The human resource manager of TZICC Clothing Manufacturers, which makes clothes for American retail giants like Walmart and JCPenny in Lesotho, says it makes it hard for her to come to work. “I don’t like my job, it’s stressful because women are often crying at work because they are beaten by their husbands,” says Masefapsa (who did not give her last name), who oversees 1,800 garment workers of which 1,200 are women.
Belinda Groves, the director of a local organization which works to help children living and begging on the streets of Maseru, says it’s apparent in her work as well. “We have encountered teachers who pressure students to have sex to ensure a passing grade and security guards who demand sex in exchange to pass factory gates for job interviews,” she told VICE Impact. “This has become normal for far too many girls and women in our circles.”
Beyond physical violence and the wide array of sexual pressure women experience, a common relationship dynamic driven by economic insecurity has many young women entering a cycle that leaves them powerless throughout their lives. The locals call them ‘Blessers’ as to convey that adolescent and young women are blessed by those older men who might provide financial security in exchange for sex and romance. To the west, the closest translations is to a massive movement of sugar daddies.
“These girls are only thinking of survival. That leaves them with two options, try to find domestic work in South Africa, or find someone to take care of them."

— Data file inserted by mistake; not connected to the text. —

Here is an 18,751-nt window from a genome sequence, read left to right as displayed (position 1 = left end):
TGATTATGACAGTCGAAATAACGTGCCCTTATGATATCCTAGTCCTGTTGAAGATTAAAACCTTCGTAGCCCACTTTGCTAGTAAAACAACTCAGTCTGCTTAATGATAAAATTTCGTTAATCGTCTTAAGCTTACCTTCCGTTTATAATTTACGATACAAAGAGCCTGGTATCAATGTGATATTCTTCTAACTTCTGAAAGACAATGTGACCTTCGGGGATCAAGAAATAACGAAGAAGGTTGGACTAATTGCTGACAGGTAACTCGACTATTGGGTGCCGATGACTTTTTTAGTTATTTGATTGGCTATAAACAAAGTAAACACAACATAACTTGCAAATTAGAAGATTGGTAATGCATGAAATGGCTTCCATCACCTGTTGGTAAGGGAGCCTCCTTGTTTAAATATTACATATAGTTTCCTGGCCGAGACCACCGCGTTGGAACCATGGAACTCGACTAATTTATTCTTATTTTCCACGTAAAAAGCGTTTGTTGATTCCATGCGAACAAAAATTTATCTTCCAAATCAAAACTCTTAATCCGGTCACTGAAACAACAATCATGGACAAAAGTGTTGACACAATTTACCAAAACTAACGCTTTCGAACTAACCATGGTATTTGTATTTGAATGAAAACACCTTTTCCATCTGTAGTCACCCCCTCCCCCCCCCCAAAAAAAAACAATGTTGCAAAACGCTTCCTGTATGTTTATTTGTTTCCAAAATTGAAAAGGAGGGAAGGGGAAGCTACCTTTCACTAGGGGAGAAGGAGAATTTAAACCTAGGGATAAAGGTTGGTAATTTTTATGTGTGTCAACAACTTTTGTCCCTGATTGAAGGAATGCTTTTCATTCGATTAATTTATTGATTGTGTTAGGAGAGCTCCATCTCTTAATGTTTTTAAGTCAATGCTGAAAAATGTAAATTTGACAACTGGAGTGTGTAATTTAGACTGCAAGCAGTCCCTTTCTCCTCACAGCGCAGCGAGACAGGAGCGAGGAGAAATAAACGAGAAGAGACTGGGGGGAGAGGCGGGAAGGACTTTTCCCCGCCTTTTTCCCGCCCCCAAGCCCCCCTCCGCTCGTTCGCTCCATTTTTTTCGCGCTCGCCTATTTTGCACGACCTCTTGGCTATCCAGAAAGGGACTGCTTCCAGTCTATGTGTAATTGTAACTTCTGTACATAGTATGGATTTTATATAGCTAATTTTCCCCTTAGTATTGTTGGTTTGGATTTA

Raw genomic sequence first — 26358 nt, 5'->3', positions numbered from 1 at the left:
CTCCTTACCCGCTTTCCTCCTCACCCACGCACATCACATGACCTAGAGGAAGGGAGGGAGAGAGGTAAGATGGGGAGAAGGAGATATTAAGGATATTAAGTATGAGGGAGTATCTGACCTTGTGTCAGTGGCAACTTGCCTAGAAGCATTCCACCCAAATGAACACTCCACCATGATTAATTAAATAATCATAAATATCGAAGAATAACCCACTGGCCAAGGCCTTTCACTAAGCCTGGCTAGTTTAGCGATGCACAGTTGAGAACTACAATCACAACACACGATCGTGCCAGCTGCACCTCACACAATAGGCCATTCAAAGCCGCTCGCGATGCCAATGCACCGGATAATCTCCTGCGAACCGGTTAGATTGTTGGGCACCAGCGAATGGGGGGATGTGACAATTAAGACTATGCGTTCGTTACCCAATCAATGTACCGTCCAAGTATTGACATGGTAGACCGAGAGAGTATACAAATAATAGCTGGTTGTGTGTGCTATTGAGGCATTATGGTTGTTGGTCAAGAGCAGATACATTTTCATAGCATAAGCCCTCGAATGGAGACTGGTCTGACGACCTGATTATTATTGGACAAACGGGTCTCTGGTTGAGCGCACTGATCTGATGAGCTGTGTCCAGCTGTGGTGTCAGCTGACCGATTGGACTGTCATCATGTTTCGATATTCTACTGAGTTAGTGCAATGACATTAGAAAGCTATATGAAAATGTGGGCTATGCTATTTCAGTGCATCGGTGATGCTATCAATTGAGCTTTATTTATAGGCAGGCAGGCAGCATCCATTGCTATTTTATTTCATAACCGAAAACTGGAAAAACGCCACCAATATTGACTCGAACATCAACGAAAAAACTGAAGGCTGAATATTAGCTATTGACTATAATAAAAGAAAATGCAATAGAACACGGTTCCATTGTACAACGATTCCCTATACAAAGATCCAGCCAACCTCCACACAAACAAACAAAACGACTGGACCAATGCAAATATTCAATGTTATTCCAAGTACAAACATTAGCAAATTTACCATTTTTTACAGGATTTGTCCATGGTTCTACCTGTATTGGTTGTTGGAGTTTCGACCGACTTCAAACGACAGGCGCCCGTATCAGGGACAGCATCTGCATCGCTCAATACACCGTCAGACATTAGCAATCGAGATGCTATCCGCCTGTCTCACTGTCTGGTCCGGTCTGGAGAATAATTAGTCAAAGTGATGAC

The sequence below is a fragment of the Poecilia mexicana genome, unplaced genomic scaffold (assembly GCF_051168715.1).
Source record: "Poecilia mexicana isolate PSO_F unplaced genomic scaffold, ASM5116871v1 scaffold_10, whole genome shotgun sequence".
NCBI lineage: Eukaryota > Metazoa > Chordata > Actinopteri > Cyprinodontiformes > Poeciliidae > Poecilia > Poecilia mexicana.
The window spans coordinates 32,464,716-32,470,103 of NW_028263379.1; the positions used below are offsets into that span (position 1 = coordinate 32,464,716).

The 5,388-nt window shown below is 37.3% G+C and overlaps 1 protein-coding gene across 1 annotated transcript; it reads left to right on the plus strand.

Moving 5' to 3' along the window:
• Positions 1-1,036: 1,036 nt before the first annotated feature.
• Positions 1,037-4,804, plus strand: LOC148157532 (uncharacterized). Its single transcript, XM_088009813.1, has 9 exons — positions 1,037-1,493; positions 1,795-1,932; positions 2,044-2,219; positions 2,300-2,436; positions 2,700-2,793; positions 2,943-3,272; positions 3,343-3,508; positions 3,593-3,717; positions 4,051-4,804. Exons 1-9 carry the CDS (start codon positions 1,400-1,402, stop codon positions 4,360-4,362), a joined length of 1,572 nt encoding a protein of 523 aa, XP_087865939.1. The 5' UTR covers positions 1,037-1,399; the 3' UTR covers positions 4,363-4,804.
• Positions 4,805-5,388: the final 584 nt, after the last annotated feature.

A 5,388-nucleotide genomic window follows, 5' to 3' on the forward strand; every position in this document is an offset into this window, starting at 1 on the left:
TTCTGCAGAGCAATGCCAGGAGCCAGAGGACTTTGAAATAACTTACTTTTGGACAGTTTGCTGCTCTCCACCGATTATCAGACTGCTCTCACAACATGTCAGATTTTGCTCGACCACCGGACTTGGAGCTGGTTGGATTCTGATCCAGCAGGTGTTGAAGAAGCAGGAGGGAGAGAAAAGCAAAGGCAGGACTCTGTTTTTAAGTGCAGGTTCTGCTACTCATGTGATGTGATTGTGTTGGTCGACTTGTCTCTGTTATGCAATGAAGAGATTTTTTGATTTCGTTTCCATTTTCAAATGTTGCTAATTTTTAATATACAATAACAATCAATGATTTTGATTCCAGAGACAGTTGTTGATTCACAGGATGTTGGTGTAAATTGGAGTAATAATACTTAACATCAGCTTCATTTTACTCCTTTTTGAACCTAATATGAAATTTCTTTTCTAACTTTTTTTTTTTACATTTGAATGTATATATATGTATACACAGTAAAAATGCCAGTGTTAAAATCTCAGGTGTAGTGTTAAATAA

The trend is partly fueled by what many considered to be a broken system. Public school is free in Lesotho until 7th grade, right as girls are entering puberty. After that, students must pay fees to come to class, but in a country with high unemployment, low wages, and high rates of children orphaned, that is not an option for many.
“Once you are out of school you will remain vulnerable,” says Molarisi Mehale, Technical Director for HIV related programming at Catholic Relief Services. The faith-based NGO is one of eleven partner organizations funded by the United States President’s Emergency Plan for AIDS (PEPFAR), and implements programming to make them financially independent and improve their self-esteem.
“These girls are only thinking of survival. That leaves them with two options, try to find domestic work in South Africa, or find someone to take care of them,” she said “Obviously the boys their age can’t afford to do that. So the next best thing for them is the older men, a transactional sexual relationship. Once the girls enter them, they have no power.”
Mehale notes that this is why the likely future for these girls is to become infected.
“Girls cannot negotiate safe sex or tell their partners they should go get tested together because there is a high risk that the men would go away and then they lose that security,” she said. “We have seen this with most of our girls as they enter those types of relationships. They don’t want to, but feel their circumstances force these situations.”